Of course I am not making any statement to the effect that all of a sudden ALL photography dried up and went away but I will contend that the vast, overwhelming majority of images taken throughout the event were selfies or groupies taken with cellphones. The "school" of casual photographers followed the pilot fish and turned on a dime. And now they've headed in a different direction.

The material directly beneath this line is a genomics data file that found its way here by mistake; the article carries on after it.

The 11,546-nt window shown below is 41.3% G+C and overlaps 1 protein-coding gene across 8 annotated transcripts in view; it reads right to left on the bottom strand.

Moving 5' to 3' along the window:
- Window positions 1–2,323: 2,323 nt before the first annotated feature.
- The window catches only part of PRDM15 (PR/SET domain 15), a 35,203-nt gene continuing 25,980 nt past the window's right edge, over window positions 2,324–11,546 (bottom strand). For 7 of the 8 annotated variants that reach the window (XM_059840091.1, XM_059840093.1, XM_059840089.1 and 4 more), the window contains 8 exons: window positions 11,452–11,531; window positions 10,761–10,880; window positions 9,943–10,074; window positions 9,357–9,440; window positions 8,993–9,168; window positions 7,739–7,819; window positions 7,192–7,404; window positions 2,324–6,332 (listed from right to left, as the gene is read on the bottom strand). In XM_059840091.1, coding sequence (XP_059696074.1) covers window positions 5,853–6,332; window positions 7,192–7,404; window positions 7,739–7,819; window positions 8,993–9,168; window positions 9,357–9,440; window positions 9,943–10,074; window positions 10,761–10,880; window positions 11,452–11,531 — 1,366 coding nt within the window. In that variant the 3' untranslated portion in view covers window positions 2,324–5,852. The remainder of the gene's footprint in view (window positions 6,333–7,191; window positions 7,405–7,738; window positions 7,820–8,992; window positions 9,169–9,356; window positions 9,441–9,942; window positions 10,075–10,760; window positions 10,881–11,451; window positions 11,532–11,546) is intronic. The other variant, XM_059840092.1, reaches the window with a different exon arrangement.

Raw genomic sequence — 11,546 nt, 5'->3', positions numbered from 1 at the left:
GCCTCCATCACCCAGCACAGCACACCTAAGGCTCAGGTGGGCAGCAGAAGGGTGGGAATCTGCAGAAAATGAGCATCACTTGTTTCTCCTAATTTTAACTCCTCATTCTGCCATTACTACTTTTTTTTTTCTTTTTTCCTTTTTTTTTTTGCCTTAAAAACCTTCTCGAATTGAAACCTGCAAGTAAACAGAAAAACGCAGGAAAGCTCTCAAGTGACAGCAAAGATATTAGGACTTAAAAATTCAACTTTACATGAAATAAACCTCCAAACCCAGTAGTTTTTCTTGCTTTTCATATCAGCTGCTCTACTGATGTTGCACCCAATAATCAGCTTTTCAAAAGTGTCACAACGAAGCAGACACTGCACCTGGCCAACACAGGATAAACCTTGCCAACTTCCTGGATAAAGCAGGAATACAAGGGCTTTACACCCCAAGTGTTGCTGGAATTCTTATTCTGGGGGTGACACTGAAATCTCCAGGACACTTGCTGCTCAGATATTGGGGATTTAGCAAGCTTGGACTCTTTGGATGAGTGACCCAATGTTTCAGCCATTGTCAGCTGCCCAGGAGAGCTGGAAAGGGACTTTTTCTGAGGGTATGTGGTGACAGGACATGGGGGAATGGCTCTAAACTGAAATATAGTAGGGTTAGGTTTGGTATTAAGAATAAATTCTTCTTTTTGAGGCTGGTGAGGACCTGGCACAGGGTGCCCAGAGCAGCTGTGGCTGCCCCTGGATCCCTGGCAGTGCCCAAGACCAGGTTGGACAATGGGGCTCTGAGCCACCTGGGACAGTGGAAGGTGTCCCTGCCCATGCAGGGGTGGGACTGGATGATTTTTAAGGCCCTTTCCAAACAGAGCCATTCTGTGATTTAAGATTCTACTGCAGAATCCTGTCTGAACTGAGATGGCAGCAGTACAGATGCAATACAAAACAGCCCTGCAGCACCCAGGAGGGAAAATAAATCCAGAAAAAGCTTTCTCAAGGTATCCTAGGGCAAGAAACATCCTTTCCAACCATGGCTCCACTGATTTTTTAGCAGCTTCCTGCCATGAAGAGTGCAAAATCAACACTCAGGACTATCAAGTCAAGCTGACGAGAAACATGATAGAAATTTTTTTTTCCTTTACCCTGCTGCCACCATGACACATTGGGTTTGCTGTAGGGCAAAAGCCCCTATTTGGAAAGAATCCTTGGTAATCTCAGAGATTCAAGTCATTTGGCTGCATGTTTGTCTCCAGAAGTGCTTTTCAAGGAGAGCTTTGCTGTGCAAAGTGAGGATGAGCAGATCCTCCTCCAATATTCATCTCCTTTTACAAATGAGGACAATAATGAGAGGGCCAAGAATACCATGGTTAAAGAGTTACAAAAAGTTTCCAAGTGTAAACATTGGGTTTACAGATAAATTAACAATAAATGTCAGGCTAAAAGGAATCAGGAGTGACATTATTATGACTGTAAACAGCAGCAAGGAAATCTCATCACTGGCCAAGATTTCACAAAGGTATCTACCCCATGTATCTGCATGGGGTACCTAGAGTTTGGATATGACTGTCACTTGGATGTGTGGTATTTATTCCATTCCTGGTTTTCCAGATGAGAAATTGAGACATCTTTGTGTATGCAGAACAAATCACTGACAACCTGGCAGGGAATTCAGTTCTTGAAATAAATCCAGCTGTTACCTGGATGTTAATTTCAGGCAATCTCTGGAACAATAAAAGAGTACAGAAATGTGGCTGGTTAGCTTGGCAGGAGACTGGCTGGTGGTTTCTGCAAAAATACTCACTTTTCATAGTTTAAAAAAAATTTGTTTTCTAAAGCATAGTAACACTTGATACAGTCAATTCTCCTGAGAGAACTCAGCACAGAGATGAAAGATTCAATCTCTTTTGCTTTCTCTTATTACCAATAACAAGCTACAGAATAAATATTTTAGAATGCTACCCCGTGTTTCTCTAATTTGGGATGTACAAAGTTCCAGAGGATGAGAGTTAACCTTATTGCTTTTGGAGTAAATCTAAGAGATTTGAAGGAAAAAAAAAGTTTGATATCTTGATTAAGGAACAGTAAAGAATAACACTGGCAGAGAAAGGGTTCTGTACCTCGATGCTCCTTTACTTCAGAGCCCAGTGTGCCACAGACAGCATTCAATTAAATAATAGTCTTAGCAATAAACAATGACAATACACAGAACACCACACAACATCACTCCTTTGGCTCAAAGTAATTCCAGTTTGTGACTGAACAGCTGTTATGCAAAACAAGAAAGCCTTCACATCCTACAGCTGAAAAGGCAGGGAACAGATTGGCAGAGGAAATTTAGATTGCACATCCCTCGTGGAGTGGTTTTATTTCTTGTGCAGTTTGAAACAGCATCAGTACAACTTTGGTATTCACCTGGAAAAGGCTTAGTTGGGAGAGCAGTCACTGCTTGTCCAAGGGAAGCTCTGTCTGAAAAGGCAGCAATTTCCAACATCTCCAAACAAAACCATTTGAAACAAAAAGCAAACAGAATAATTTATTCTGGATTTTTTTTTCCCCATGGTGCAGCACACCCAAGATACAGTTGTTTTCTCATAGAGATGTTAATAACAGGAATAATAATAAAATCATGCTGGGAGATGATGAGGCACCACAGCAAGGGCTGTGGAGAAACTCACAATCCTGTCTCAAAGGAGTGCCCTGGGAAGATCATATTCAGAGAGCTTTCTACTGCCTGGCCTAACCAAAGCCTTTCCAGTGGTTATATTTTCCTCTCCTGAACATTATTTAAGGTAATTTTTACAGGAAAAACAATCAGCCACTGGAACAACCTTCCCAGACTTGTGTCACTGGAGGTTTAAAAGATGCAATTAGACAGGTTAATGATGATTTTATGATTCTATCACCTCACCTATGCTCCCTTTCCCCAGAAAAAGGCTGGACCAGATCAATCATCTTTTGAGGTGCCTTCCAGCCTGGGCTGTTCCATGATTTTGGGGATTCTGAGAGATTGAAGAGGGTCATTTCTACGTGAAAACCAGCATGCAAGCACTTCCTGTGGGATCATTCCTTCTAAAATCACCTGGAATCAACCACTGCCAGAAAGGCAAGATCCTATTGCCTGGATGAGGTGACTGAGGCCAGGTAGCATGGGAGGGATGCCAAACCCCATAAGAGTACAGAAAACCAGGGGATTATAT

Am I full of crap? You could get all scientific and ask for statistics from the camera industry. Thom Hogan posts numbers from CIPA and other industry sources all the time. What do they say? They clearly say that sales of single purpose cameras (traditional cameras of all kinds) are falling and have fallen over the edge of a steep cliff and they continue to decline. There may be a few bright spots in the numbers but mostly these bright spots are occurring at the high end of the market and not at the lower end or the middle. Leica sales are up! All point and shoot sales (with the exception of Leica) haven fallen so far that it's shocking. And it's not just that camera sales are down (or views on major photo sites have dropped) my day to day experience is that people are no longer carrying their conventional cameras with them as everyday tools. Non-phone cameras are drying up in the living urban landscape